God, imitation of


God, imitation of
(tashabbuh)
   A characterization of philosophy that became influential among classical Islamic philosophers. The source of this definition seems to be Greek – specifically, Plato’s ideal of ‘becoming like God so far as it is possible’ (Theaetetus 176b–c; cf. Symposium 207e–209e and Timaeus 90a–d) – although one can find comparable, indigenous ideas within the Islamic tradition, e.g. the Sufi project of bringing one’s character traits into accord with the character traits of God (al-takhalluq bi akhlaq Allah), i.e. assuming or manifesting the divine attributes.
   In philosophical contexts there are at least three distinguishable ways in which the notion of the imitation of God gets interpreted. The most noteworthy is the moral-intellectual interpretation, according to which the philosopher imitates God by knowing the truth, cultivating or perfecting his character, and doing good. One finds variations on this idea in al-Kindi, Abu Bakr al-Razi, the Brethren of Purity, Miskawayh and Ibn Tufayl, among others. Less common is the political interpretation adopted by al-Farabi and Ibn Maymun (Maimonides), in which the philosopher-legislator (1) acquires a theoretical knowledge of God and the world, (2) constructs an ideal state as the counterpart of the universe, and (3) imitates the actions of God by endeavoring to establish the state in space and time, taking into consideration the prevailing cultural-historical conditions and constraints. Finally, there is what might be called the natural scientific interpretation advanced by Jabir ibn Hayyan, in which the philosopher imitates the Creator of the universe by acquiring the science of generation and ultimately learning how to produce minerals, plants, animals, and even an artificial man.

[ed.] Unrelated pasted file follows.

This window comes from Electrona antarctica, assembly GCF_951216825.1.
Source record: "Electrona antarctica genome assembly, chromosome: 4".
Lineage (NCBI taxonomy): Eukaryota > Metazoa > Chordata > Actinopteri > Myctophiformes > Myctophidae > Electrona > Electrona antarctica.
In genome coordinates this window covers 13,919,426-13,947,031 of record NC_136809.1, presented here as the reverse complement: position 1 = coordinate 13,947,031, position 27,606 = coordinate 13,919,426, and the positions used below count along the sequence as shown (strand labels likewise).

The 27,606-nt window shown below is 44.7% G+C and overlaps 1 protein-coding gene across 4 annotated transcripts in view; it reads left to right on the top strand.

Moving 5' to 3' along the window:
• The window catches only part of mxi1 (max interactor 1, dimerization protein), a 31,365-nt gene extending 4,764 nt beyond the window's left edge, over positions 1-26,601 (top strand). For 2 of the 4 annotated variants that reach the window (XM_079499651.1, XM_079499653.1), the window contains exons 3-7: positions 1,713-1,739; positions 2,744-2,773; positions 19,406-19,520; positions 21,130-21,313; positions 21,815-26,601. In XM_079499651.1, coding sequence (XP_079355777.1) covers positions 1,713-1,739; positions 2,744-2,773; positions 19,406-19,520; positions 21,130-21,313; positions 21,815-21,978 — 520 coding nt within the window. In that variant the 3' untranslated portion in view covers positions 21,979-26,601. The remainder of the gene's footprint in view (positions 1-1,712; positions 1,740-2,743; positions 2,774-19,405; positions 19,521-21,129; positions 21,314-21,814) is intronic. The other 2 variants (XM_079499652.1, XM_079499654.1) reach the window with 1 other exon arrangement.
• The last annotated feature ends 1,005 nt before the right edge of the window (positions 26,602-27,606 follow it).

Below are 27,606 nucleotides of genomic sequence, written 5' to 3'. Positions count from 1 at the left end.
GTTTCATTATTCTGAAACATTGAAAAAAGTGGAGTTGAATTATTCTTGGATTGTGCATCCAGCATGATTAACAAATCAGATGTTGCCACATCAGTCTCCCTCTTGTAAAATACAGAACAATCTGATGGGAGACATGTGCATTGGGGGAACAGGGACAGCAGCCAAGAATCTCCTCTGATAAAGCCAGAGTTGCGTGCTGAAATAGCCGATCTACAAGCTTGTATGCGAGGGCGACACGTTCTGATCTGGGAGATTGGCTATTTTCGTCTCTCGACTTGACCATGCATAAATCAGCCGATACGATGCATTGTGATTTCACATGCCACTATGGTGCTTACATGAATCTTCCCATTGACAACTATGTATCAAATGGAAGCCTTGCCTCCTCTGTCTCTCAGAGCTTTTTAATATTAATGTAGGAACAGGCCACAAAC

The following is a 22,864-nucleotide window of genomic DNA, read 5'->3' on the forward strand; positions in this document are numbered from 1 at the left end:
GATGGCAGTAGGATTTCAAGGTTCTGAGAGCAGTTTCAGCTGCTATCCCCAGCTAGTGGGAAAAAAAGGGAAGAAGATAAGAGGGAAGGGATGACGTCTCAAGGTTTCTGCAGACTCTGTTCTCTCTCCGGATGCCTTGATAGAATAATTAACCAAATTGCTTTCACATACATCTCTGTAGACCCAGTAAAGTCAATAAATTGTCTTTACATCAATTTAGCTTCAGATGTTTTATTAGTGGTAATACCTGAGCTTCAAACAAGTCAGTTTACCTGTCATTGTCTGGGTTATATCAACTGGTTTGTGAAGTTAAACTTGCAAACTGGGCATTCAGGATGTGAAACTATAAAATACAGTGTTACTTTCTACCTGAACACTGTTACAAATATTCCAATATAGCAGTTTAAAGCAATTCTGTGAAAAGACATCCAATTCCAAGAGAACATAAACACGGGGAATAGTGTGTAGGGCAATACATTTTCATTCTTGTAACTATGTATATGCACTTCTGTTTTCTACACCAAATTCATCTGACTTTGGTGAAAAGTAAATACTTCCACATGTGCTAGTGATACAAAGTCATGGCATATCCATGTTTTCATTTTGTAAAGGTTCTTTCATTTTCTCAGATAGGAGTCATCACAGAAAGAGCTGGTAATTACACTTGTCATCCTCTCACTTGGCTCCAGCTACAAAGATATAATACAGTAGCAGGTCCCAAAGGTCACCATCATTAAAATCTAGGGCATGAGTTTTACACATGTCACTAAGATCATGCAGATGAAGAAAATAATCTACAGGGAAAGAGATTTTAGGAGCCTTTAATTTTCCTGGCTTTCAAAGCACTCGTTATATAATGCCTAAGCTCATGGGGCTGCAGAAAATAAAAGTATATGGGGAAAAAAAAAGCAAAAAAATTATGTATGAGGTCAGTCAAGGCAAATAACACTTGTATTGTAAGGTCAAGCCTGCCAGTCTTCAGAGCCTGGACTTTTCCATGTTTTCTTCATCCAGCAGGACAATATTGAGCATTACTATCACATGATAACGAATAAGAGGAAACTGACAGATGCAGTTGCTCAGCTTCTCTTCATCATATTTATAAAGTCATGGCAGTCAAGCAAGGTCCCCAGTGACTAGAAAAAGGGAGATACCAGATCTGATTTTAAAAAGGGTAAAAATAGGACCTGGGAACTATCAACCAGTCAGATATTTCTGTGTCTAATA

The project of assimilating oneself to God faces unique and potentially severe challenges within the Islamic tradition. It raises the problem of tashbih (‘making similar’, i.e. anthropomorphizing in a way that fails to recognize God’s transcendence) and drifts dangerously close to the sin of shirk (‘associating’ or ‘sharing’, i.e. attributing divinity to things other than God). In part for this reason, the above interpretations typically have to do with imitating God’s actions rather than His essence. In general, philosophers were understandably conservative in their claims about the extent to which one could really make oneself similar to God, emphasizing the qualification built into Plato’s original formulation: ‘becoming like God so far as it is possible.’
   Further reading: Altmann and Stern 1958/79; Berman 1961; Druart 1993

Islamic Philosophy. . 2007.

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